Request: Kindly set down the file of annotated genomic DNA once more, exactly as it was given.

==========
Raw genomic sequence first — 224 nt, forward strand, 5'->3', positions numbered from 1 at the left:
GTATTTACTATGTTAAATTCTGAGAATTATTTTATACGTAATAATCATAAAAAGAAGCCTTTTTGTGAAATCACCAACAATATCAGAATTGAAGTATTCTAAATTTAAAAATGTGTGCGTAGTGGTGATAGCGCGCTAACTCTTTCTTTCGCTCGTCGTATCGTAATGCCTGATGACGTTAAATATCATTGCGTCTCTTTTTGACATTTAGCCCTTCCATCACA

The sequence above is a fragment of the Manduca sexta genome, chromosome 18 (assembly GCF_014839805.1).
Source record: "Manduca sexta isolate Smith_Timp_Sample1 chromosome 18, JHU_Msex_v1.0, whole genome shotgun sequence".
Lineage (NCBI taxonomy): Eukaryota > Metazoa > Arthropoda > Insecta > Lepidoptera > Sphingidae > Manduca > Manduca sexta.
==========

Raw genomic sequence first — 224 nt, forward strand, 5'->3', positions numbered from 1 at the left:
GTATTTACTATGTTAAATTCTGAGAATTATTTTATACGTAATAATCATAAAAAGAAGCCTTTTTGTGAAATCACCAACAATATCAGAATTGAAGTATTCTAAATTTAAAAATGTGTGCGTAGTGGTGATAGCGCGCTAACTCTTTCTTTCGCTCGTCGTATCGTAATGCCTGATGACGTTAAATATCATTGCGTCTCTTTTTGACATTTAGCCCTTCCATCACA

The sequence above is a fragment of the Manduca sexta genome, chromosome 18 (assembly GCF_014839805.1).
Source record: "Manduca sexta isolate Smith_Timp_Sample1 chromosome 18, JHU_Msex_v1.0, whole genome shotgun sequence".
Lineage (NCBI taxonomy): Eukaryota > Metazoa > Arthropoda > Insecta > Lepidoptera > Sphingidae > Manduca > Manduca sexta.